5. WE DON’T KNOW WHERE THE WORD “WITCH” CAME FROM.

All the etymology geeks out there may or may not be surprised to know that the word “witch” is of indeterminate origin. The closest and most obvious possible origin is the Old English word wicce, which means “female sorceress,” and is the basic linguistic root for the modern day pagan religion, Wicca. Another more specific possibility is a split meaning coming from the Old English wigle, meaning “divination” and wih, meaning “idol,” both coming from the Proto-Germanic word wikkjaz, which means “necromancer,” or “one who wakes the dead.”

6. PEOPLE WROTE ENTIRE BOOKS DEDICATED TO WITCH HUNTING.

In the 15th century, witchcraft was of grave concern to a lot of people, and major pieces of literature were written about witches. The most famous was the Malleus Maleficarum, a legal and theological document that became the de facto handbook on how to deal with witches and witchcraft, and spurred the nascent hysteria caused by witch-hunting in Europe that would last well into the 18th century. The book was written by two clergyman of the Dominican Order—Jakob Sprenger, the dean of the University of Cologne, and Heinrich Kramer, a theology professor at the University of Salzburg—and used Exodus 22:18, “You shall not permit a sorceress to live,” as its basis to detect and persecute any and all witches.

Even people as important as kings got in on the action. James I of England’s 1597 book, Daemonologie, was a treatise that threw his support behind the importance of the practice of witch hunting. James himself even presided over the 1590 North Berwick Witch Trials when he believed a devious Earl plotted to overthrow the then-King of Scotland with the help of a coven.

7. A POPE ONCE CONFIRMED THAT WITCHES EXIST.

The Catholic Church saw witchcraft as a threat to all of its followers. In 1484, Pope Innocent VIII issued a papal bull titled “Summis desiderantes affectibus” (“Desiring with supreme ardor”) that recognized the existence of witches, saying, “many persons of both sexes, heedless of their own salvation and forsaking the Catholic faith, give themselves over to devils male and female,” and that they “afflict and torture with dire pains and anguish, both internal and external, these men, women, cattle, flocks, herds, and animals, and hinder men from begetting and women from conceiving, and prevent all consummation of marriage; that, moreover, they deny with sacrilegious lips the faith they received in holy baptism; and that, at the instigation of the enemy of mankind, they do not fear to commit and perpetrate many other abominable offences and crimes, at the risk of their own souls, to the insult of the divine majesty and to the pernicious example and scandal of multitudes.” The papal bull effectively gave Kramer and Sprenger—the writers of the Malleus Maleficarum—the God-given authority to begin their Inquisition.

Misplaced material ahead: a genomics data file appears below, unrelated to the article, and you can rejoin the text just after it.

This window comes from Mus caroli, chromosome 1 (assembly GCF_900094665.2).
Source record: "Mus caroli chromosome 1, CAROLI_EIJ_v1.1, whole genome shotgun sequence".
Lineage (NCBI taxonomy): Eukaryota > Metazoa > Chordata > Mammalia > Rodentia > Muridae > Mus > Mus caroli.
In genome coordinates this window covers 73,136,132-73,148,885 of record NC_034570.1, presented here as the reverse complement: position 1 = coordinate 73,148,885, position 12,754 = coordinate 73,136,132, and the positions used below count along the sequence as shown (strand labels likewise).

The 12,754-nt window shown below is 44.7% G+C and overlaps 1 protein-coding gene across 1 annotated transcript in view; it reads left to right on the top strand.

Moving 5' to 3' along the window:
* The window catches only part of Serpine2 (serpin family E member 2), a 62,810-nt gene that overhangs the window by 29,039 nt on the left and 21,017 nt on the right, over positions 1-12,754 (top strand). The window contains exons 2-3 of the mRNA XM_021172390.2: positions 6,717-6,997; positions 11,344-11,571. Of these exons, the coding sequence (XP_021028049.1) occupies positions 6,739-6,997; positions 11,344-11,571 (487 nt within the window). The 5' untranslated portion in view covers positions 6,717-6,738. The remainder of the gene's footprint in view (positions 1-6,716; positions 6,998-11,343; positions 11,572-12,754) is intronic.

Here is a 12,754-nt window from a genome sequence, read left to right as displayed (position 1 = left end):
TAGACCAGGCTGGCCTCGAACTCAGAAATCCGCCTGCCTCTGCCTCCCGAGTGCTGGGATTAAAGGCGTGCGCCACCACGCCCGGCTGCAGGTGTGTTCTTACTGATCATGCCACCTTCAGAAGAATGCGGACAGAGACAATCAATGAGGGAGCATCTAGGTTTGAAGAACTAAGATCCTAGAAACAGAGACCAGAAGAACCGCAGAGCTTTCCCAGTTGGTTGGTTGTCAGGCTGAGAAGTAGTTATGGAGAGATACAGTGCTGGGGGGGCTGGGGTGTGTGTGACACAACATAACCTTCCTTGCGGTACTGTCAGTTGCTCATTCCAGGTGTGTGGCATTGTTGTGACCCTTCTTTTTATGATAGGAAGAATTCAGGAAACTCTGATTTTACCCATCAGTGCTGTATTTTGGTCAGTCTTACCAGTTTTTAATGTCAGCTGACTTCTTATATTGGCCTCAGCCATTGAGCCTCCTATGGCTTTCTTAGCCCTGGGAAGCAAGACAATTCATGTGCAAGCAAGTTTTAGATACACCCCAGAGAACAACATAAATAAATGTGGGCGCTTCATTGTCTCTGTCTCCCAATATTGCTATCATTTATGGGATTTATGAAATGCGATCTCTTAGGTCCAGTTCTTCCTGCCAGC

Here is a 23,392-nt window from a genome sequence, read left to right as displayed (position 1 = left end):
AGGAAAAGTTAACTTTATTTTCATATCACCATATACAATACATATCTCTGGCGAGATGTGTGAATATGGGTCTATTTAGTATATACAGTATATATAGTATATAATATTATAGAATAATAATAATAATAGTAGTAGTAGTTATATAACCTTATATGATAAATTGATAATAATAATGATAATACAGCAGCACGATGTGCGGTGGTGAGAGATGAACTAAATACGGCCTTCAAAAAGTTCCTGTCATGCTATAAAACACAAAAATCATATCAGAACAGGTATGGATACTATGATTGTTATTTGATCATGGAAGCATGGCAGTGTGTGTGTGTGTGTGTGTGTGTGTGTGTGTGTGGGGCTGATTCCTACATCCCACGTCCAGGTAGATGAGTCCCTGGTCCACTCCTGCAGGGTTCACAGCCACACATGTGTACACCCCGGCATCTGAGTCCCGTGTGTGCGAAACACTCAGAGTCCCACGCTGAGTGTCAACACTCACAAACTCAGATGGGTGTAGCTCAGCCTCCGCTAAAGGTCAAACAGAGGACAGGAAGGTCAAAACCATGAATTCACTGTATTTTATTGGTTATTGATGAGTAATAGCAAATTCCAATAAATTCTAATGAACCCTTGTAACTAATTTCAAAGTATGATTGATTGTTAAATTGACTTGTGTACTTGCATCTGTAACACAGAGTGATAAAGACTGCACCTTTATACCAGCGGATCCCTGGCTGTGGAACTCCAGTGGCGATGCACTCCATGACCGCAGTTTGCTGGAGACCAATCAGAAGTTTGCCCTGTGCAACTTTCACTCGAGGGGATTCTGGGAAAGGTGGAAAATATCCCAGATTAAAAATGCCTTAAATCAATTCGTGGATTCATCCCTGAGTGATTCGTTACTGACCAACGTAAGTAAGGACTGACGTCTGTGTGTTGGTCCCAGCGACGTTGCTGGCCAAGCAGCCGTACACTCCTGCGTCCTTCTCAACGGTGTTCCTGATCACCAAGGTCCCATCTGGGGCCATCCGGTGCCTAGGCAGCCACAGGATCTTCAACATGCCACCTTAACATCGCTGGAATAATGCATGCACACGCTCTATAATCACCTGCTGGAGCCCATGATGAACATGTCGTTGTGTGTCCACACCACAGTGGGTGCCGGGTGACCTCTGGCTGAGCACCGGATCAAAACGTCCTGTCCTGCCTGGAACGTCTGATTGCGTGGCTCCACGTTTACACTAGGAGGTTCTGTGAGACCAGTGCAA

8. LAWS ABOUT WITCHCRAFT WERE IN PLACE IN THE MID-20TH CENTURY.

Technically, England’s Witchcraft Act of 1735 was still official and on the books until 1951, when it was replaced with the Fraudulent Mediums Act. The language of the original Act wasn’t about persecuting witches per se, but rather made it illegal for people to claim that others were witches. Yet being legally convicted meant that you purported to have the powers of a witch—and in fact, a woman named Jane Rebecca Yorke was found guilty in 1944 under the law, though she was convicted mostly because she was defrauding people with bogus séances.

9. WITCHES PROBABLY DIDN’T WEAR POINTY HATS.

The origin of the association of the broad-brimmed, pointy hat with witches is murky at best. One school of thought is that it is based on the peaked cap Jews were required to wear after a 1215 decree by Pope Innocent III. Rampant anti-Semitism soon caused folks to associate heretics, pagans, and demons with wearers of the so-called Judenhat. In the early 1700s, the image was co-opted by artists who immortalized the image in paintings of the old hag in the witch’s hat we know today.

Margaret Hamilton as the Wicked Witch of the West in the movie The Wizard of Oz

Actress Margaret Hamilton dressed as the Wicked Witch of the West in the movie “The Wizard of Oz.”

10. WITCHES REALLY DID “FLY” ON BROOMSTICKS, IN A WAY.

The origins of the broom as a witch’s preferred mode of transportation is … pretty weird. People who practiced witchcraft experimented with herbs and potions in rituals that may have used the mandrake plant. Mandrake contains scopolamine and atropine, two alkaloids that cause feelings of euphoria in low doses and hallucinations in higher doses.

The rituals—performed in the nude—called for the participants to rub an herbal ointment containing the mandrake on their foreheads, wrists, hands, and feet as well as on a staff that they would “ride.” The friction of the ointment-coated staff on the witches’, uh, lady parts would absorb the ointment into their system and cause a floating sensation—and their description of that feeling is what perpetuated the symbol of the witch flying on a broomstick.